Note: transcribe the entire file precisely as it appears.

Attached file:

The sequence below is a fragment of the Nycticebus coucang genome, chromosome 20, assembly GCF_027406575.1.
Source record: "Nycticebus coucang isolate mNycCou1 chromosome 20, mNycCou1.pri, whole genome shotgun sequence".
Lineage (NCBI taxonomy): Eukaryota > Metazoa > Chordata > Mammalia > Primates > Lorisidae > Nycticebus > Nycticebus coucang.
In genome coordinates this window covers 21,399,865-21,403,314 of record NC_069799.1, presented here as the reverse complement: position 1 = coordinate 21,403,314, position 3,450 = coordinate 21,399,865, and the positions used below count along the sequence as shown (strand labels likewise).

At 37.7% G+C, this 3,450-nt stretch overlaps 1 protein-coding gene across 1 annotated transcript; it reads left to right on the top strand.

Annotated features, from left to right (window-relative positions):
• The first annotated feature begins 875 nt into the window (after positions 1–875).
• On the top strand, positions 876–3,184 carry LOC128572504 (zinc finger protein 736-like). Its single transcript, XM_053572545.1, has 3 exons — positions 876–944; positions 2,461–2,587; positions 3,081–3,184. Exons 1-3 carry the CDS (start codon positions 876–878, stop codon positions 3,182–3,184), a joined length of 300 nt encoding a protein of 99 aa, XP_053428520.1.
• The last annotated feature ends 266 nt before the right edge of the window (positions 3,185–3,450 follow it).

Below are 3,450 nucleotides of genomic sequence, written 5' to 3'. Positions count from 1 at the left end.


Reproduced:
The sequence below is a fragment of the Nycticebus coucang genome, chromosome 20, assembly GCF_027406575.1.
Source record: "Nycticebus coucang isolate mNycCou1 chromosome 20, mNycCou1.pri, whole genome shotgun sequence".
Lineage (NCBI taxonomy): Eukaryota > Metazoa > Chordata > Mammalia > Primates > Lorisidae > Nycticebus > Nycticebus coucang.
In genome coordinates this window covers 21,399,865-21,403,314 of record NC_069799.1, presented here as the reverse complement: position 1 = coordinate 21,403,314, position 3,450 = coordinate 21,399,865, and the positions used below count along the sequence as shown (strand labels likewise).

At 37.7% G+C, this 3,450-nt stretch overlaps 1 protein-coding gene across 1 annotated transcript; it reads left to right on the top strand.

Annotated features, from left to right (window-relative positions):
• The first annotated feature begins 875 nt into the window (after positions 1–875).
• On the top strand, positions 876–3,184 carry LOC128572504 (zinc finger protein 736-like). Its single transcript, XM_053572545.1, has 3 exons — positions 876–944; positions 2,461–2,587; positions 3,081–3,184. Exons 1-3 carry the CDS (start codon positions 876–878, stop codon positions 3,182–3,184), a joined length of 300 nt encoding a protein of 99 aa, XP_053428520.1.
• The last annotated feature ends 266 nt before the right edge of the window (positions 3,185–3,450 follow it).

Below are 3,450 nucleotides of genomic sequence, written 5' to 3'. Positions count from 1 at the left end.